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Still The King

Track and field: Johnson gets his gold medal in 400, then is upstaged in long jump when Lewis dramatically earns his ninth.


ATLANTA — Has there ever been an athlete with Carl Lewis' sense of the moment? Flawed enough to put himself into athletic peril and great enough to dramatically escape, Lewis, in defeat and in triumph has for 16 years never failed to entertain.

How fitting that on sports' biggest stage, Lewis managed to outshine such stars on their biggest nights: Michael Johnson blowing away the field in the 400 meters and setting an Olympic record, defending champion Marie-Jose Perec of France winning the women's 400 in the fastest time in 10 years, Haile Gebrselassie of Ethiopia, the athlete of the year in 1995, gliding to the gold medal in the 10,000 meters, and Americans Allen Johnson and Mark Crear going 1-2 in the 110-meter hurdles.

Something about Lewis manages to wrest the spotlight from whomever else is around. Monday night at Centennial Olympic Stadium before 82,773 fans, Lewis did what he does best, entertain. At 35, he won the dramatic long jump competition that included a bronze medal for Joe Greene of Dayton, Ohio, and an injury to world-record holder Mike Powell.

For Lewis, it was a night of records: It was the fourth consecutive time he has won the Olympic long jump. That tied Al Oerter's Olympic record of four consecutive golds in the same track and field event. Lewis, a five-time Olympian, has now won nine gold medals, tying him with Finnish runner Paavo Nurmi for most ever.

Johnson's victory was less dramatic but no less impressive. His winning time of 43.49 seconds was an Olympic record and his margin of victory (.92 seconds) was the largest since 1896. Johnson did what great athletes do, he made a quarter-mile full-out sprint look relaxed and easy. Johnson is so dominant that winning was not enough for some, only a world record would verify his achievement, and that didn't happen.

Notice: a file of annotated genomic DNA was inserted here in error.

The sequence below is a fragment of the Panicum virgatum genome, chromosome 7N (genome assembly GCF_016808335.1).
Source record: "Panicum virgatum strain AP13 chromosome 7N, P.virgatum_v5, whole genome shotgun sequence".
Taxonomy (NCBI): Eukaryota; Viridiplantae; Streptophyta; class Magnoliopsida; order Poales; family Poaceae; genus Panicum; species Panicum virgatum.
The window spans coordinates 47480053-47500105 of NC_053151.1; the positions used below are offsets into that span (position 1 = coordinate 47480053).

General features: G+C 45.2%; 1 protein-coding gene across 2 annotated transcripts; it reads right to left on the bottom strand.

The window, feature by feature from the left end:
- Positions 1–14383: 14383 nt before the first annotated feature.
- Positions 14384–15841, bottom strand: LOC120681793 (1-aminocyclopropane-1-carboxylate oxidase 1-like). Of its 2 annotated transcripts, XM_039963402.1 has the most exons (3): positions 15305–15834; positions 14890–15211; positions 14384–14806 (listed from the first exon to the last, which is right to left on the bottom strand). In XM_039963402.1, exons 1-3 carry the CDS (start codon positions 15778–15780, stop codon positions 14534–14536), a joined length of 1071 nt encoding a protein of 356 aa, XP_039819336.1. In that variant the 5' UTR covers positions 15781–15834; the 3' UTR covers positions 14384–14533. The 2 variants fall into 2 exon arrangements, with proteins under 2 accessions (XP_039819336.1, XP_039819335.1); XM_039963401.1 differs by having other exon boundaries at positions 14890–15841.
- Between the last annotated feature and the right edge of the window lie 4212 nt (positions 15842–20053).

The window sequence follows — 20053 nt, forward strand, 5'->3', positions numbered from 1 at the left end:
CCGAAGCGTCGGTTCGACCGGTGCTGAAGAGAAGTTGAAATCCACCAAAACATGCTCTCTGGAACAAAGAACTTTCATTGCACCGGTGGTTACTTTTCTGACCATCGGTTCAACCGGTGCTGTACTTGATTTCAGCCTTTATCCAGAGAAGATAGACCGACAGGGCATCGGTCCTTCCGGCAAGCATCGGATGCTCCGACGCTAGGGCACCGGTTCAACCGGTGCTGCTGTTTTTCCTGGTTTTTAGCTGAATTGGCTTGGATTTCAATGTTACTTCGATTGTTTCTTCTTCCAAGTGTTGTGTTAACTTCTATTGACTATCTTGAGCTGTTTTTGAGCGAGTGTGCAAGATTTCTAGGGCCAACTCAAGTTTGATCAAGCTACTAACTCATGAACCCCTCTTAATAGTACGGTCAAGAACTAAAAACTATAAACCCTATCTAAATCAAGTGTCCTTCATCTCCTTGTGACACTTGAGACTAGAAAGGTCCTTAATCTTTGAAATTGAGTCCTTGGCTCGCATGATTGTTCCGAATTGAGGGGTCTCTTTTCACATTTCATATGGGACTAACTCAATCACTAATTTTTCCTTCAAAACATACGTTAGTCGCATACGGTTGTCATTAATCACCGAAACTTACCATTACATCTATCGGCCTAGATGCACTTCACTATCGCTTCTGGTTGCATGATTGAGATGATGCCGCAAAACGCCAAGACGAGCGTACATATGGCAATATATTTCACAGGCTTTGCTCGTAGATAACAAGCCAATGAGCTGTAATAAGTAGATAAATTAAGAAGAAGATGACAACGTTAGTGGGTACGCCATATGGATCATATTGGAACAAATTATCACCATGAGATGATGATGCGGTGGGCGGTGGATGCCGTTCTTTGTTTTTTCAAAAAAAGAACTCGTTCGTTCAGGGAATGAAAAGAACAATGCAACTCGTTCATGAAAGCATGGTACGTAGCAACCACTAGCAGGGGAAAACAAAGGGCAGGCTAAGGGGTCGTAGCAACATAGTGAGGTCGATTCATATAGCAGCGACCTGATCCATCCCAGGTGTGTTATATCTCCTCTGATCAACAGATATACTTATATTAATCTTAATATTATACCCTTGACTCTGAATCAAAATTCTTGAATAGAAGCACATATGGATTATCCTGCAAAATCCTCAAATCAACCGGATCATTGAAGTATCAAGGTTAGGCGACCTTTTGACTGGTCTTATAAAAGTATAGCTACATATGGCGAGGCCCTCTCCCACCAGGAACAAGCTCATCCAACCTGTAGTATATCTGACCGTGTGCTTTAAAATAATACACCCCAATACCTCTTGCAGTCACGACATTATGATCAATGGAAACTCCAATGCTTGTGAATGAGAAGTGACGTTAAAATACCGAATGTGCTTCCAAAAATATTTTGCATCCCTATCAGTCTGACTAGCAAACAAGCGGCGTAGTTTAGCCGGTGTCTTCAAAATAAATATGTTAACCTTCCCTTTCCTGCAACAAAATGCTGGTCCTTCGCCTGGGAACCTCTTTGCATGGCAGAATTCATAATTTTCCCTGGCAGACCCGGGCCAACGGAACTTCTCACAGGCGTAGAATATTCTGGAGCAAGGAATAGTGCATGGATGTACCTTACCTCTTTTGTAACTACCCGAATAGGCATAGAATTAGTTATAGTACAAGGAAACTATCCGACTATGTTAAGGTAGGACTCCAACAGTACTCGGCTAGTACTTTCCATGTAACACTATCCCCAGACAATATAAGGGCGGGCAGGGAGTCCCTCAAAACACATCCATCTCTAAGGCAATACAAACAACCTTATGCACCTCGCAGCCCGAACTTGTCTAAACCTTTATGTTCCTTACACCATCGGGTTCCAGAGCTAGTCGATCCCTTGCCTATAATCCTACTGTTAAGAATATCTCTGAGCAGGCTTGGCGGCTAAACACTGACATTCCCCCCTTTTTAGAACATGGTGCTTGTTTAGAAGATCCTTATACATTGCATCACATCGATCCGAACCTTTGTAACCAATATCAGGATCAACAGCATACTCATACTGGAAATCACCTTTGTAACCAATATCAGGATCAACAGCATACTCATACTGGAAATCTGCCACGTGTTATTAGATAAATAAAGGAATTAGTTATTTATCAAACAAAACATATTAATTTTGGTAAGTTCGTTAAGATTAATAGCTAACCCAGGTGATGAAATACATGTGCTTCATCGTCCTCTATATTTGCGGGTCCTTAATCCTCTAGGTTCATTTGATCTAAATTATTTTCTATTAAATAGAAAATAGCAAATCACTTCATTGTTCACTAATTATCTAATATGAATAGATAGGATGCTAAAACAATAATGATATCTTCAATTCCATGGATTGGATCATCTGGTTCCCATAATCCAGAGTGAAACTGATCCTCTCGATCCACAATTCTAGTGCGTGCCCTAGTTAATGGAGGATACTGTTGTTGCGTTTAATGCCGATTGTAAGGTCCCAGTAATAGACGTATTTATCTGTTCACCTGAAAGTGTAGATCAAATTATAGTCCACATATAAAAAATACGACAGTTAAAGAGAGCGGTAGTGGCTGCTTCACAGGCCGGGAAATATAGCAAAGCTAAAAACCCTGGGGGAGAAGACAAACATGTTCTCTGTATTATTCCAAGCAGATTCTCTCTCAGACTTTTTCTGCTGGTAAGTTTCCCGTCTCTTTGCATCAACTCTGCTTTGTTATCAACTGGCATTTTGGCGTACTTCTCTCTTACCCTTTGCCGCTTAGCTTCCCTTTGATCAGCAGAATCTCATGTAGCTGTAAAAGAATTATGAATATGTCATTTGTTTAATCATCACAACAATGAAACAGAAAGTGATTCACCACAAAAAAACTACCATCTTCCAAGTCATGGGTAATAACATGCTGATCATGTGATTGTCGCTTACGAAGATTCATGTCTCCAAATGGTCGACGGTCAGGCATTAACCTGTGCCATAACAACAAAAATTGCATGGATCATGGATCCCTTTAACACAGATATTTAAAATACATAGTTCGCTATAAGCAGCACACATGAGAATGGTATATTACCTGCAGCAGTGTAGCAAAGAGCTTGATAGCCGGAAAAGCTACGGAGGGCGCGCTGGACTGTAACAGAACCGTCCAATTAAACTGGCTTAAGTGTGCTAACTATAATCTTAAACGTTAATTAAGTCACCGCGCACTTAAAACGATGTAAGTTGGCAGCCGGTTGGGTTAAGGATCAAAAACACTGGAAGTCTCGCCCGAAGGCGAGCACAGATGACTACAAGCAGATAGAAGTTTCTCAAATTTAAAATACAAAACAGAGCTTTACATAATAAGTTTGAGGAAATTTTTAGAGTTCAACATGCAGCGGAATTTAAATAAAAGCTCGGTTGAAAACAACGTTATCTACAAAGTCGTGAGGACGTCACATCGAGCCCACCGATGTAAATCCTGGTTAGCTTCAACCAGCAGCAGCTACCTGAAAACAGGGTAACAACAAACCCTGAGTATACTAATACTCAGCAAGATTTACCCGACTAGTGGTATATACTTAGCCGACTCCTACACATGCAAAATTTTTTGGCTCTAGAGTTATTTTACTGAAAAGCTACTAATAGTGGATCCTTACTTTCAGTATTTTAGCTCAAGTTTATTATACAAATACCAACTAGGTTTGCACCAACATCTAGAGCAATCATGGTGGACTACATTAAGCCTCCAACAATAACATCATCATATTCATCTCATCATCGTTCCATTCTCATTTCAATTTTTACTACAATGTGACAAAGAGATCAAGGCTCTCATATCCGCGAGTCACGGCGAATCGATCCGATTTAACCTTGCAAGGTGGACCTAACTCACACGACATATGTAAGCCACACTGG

The Dallas native might have been conserving energy so that he might successfully reach a difficult double goal--winning the 400 and 200 meters in the same Olympics, something no man has done. The 200 qualifying begins Wednesday.

"I went after it," Johnson said. "Everything went according to plan. There were no surprises. I'm not disappointed I didn't get the world record. There will be other world-record opportunities. Now I'm going to move on to the 200. I have about 48 hours to get ready. I only need two hours."

Johnson, who was ranked No. 1 in the world in both events in 1992, was eliminated in the semifinals of the 200 and never made it to the heats of the 400 in the Barcelona Games. Though he later helped the U.S. 1,600-meter relay team win gold and set an Olympic record, the next four years became Johnson's grand obsession.

"Over the past three years, everyone has asked, 'Does this make up for '92,' " Johnson said. "Going out today and winning the gold medal does make up for '92. It's a great feeling to be able to say I'm an individual gold medal winner."

Perec, who trains in Westwood under UCLA assistant coach John Smith, pulled the 400 field along with her on a scorching pace. It was the first time that six women have run under 50 seconds in the same race. Her winning time was 48.25. Like Johnson, Perec will also run the 200.

"It was much harder here than it was in Barcelona," she said after becoming the first man or woman to repeat in the 400. "After 300 meters, making my last surge, I just felt like I was flying."

Gebrselassie's victory was a tribute to his patience, his tactical sense and his speed.

The distance races customarily are packed with talented Kenyan runners and their strength is their willingness to sacrifice personal achievement for the advancement of the team. Sunday night, the three Kenyan runners met to determine which of them felt the least strong.

Paul Koech drew rabbit duty and raced recklessly Monday night, then dropped back to let countryman Paul Tergat take over. Gebrselassie, waiting while everyone sorted himself out, then placed himself off Tergat's shoulder. The Ethiopian surged around Tergat at the bell lap and sprinted home.

His winning time of 27 minutes 7.34 seconds was an Olympic record. The remarkable aspect to the race was its last half. Gebrselassie was timed in 13:11.6 for the final 5,000 meters, a time that would have won all but one of the Olympic 5,000-meter races. He will also run the 5,000 later this week.

Allen Johnson of Washington, D.C., won the 110-meter hurdles in 12.95, an Olympic record, and USC's Crear won the silver. Crear who had broken his arm two weeks ago and not told anyone, removed the cast before he got here, and ran anyway.

The long jump competition was sandwiched in among the night's other attractions, but it rewarded those who watched.

Lewis had already quickened the hearts of his fans when he advanced out of qualifying on his final jump Sunday night. There were echoes of that Monday. Lewis ran through his first jump. Then, well behind the take-off board, he jumped 26-8 1/2, which put him momentarily in second place.

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